Minnesota health officials are warning of a case of measles in southeastern Minnesota. The Department of Health has learned that someone from out of state with confirmed measles traveled through Minnesota and may have exposed individuals at two separate locations on two different days.

The first was on April 13th at a McDonald’s Restaurant in Winona between 12:30 and 4 p.m. That person also visited the Freeborn County Co-op gas station in Albert Lea on April 16th between 9:30 a.m. and 11:45 a.m. Anyone at either of these locations at these specific times is being warned to watch for symptoms of measles and check their vaccination status.

According to the Mayo Clinic, measles signs and symptoms appear 10 to 14 days after exposure to the virus. Signs and symptoms of measles typically include:

  • Fever
  • Dry cough
  • Runny nose
  • Sore throat
  • Inflamed eyes (conjunctivitis)
  • Tiny white spots with bluish-white centers on a red background found inside the mouth on the inner lining of the cheek — also called Koplik’s spots
  • A skin rash made up of large, flat blotches that often flow into one another

A Mayo Clinic doctor said vaccination against the illness is important. Pediatrician Dr. Nusheen Ameenuddin says it’s one of the most infectious viruses seen, “So, if you have a room of 100 people who are not protected, if one person with the measles comes in and coughs 90 percent will likely get sickened with the measles.”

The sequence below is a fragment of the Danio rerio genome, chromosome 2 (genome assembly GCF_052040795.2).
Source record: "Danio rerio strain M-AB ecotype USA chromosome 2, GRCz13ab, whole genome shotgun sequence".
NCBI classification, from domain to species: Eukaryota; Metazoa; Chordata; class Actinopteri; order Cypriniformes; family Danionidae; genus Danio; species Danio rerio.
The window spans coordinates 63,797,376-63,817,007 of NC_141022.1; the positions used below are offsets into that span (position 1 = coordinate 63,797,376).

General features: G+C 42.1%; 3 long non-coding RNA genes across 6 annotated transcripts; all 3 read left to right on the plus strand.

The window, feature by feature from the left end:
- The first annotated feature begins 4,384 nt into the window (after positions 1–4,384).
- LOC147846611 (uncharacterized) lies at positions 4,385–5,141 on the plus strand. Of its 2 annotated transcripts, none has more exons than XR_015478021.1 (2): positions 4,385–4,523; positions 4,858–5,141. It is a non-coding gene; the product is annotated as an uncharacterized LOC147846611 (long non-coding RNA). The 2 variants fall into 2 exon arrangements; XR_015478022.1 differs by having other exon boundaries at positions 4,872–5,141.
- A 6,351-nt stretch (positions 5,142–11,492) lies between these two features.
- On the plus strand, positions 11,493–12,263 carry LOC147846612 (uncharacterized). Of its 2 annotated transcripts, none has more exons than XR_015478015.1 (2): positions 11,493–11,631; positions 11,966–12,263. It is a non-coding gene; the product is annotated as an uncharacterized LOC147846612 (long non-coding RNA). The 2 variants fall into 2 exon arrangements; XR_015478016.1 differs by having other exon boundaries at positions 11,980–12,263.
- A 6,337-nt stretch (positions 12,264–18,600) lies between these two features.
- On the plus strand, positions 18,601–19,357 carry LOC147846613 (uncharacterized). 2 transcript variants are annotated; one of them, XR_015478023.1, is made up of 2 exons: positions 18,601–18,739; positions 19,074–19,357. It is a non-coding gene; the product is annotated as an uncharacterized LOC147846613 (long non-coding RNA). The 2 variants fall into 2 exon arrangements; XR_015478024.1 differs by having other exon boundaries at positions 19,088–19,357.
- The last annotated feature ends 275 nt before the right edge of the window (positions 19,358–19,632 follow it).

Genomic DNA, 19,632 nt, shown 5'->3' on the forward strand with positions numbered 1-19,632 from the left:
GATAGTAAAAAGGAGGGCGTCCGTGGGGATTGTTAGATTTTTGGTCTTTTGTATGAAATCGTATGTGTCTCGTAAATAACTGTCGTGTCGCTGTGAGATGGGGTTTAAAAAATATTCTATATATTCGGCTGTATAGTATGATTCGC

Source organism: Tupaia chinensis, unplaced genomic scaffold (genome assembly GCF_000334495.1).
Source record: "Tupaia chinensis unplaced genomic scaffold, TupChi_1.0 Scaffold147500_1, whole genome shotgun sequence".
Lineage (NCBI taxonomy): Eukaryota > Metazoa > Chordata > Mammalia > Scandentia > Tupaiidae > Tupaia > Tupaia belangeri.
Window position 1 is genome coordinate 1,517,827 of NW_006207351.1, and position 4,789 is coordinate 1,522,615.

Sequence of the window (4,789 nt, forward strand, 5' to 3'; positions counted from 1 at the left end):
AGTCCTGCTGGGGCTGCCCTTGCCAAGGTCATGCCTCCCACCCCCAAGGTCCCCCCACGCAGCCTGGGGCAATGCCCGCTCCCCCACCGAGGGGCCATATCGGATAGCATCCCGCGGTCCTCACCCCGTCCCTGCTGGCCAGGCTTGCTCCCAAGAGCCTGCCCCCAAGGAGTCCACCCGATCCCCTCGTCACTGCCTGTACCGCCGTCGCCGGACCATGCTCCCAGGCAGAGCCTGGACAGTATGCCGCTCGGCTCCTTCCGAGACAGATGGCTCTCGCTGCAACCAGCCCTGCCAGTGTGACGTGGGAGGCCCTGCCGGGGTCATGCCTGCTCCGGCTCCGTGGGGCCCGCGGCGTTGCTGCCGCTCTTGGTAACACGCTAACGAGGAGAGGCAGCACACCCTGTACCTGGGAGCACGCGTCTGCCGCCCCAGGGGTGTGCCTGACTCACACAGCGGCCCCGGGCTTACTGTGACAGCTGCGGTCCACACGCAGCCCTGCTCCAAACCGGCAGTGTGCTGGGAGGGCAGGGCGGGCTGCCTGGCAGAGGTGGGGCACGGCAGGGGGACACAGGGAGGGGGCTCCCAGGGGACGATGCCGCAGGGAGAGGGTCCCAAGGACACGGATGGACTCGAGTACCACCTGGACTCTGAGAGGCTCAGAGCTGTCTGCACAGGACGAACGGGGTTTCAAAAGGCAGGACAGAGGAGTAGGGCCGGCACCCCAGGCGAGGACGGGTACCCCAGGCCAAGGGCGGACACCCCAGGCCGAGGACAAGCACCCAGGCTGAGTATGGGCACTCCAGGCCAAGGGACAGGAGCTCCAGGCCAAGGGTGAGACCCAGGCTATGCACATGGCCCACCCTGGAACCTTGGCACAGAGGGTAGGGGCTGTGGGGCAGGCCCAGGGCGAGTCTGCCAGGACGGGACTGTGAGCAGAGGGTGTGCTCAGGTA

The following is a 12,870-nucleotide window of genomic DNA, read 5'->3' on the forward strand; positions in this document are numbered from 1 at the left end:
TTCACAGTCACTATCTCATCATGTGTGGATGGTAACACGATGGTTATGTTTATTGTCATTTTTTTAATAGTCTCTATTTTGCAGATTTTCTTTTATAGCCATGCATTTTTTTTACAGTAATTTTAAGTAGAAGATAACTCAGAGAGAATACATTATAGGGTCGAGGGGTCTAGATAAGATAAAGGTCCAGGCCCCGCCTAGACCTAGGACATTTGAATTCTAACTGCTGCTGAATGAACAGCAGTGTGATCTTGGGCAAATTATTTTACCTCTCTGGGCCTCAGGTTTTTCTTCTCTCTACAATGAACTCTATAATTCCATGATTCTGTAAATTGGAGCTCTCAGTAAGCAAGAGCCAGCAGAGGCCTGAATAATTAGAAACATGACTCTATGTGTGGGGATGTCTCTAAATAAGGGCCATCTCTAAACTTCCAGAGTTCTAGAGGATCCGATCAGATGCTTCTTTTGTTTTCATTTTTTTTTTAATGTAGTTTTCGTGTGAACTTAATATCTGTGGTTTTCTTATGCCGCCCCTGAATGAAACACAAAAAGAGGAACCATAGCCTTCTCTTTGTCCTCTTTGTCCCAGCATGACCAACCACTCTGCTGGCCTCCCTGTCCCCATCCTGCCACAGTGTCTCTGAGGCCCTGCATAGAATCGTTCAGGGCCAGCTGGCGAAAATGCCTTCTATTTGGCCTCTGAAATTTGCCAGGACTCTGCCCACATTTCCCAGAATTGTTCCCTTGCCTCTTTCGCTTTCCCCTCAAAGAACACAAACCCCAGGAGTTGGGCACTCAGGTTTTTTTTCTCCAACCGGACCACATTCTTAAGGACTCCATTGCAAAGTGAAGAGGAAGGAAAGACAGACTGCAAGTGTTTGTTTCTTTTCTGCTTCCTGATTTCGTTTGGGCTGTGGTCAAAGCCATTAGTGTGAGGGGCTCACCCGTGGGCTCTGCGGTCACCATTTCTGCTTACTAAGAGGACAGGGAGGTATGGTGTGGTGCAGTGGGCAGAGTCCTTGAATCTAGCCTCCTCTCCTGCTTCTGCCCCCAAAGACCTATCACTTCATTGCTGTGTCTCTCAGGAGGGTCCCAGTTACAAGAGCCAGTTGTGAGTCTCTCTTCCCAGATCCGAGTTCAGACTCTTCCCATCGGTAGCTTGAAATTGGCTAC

Ameenuddin said she battles misconceptions about vaccinating against measles frequently. “It’s something that I face almost every day, or at least weekly in clinic, dispelling myths about vaccines,” she explained. “And the truth of the matter is that they are one of the most amazing public health innovations we’ve had in the last several decades.”

Among those misconceptions, that measles isn’t a serious illness. According to the U.S. Centers for Disease Control and Prevention, complications occur in about 30 percent of measles cases and can lead to severe infection, blindness, and even death. Another is the myth that the measles-mumps-rubella vaccine causes autism. The scientist that made that claim in 1998 was found to have falsified data in his study. Andrew Wakefield’s license to practice medicine in the U.K. was revoked after the discovery.

The state health department said outbreak in Minnesota last year sickened 79 people, most of them children under age 10. In 71 cases, the patient had not been vaccinated, and 64 of the illnesses were in the Somali community. According to the C.D.C. there were just 39 other cases in the U.S. in 2017.